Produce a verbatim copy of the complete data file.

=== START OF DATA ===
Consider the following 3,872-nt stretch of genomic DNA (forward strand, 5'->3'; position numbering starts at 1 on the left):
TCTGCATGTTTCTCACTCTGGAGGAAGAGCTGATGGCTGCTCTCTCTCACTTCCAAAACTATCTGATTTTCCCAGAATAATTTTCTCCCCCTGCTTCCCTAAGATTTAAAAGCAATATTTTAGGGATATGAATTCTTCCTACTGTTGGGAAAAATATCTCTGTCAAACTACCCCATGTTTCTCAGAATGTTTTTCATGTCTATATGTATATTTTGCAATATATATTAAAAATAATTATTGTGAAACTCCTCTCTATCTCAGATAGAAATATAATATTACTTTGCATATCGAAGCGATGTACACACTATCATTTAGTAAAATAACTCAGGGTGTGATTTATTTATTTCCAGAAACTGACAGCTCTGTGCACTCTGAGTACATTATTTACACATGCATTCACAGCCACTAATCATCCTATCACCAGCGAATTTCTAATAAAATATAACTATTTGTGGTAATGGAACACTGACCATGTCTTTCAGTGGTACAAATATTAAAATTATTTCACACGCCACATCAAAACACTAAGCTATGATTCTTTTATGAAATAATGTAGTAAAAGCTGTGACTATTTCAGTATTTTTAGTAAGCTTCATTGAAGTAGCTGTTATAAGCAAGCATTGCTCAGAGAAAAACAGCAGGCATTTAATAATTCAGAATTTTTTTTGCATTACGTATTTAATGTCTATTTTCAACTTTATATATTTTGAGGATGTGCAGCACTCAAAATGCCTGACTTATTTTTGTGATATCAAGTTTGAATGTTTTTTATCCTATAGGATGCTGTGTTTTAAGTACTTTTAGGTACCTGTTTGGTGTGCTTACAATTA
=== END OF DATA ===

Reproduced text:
Consider the following 3,872-nt stretch of genomic DNA (forward strand, 5'->3'; position numbering starts at 1 on the left):
TCTGCATGTTTCTCACTCTGGAGGAAGAGCTGATGGCTGCTCTCTCTCACTTCCAAAACTATCTGATTTTCCCAGAATAATTTTCTCCCCCTGCTTCCCTAAGATTTAAAAGCAATATTTTAGGGATATGAATTCTTCCTACTGTTGGGAAAAATATCTCTGTCAAACTACCCCATGTTTCTCAGAATGTTTTTCATGTCTATATGTATATTTTGCAATATATATTAAAAATAATTATTGTGAAACTCCTCTCTATCTCAGATAGAAATATAATATTACTTTGCATATCGAAGCGATGTACACACTATCATTTAGTAAAATAACTCAGGGTGTGATTTATTTATTTCCAGAAACTGACAGCTCTGTGCACTCTGAGTACATTATTTACACATGCATTCACAGCCACTAATCATCCTATCACCAGCGAATTTCTAATAAAATATAACTATTTGTGGTAATGGAACACTGACCATGTCTTTCAGTGGTACAAATATTAAAATTATTTCACACGCCACATCAAAACACTAAGCTATGATTCTTTTATGAAATAATGTAGTAAAAGCTGTGACTATTTCAGTATTTTTAGTAAGCTTCATTGAAGTAGCTGTTATAAGCAAGCATTGCTCAGAGAAAAACAGCAGGCATTTAATAATTCAGAATTTTTTTTGCATTACGTATTTAATGTCTATTTTCAACTTTATATATTTTGAGGATGTGCAGCACTCAAAATGCCTGACTTATTTTTGTGATATCAAGTTTGAATGTTTTTTATCCTATAGGATGCTGTGTTTTAAGTACTTTTAGGTACCTGTTTGGTGTGCTTACAATTA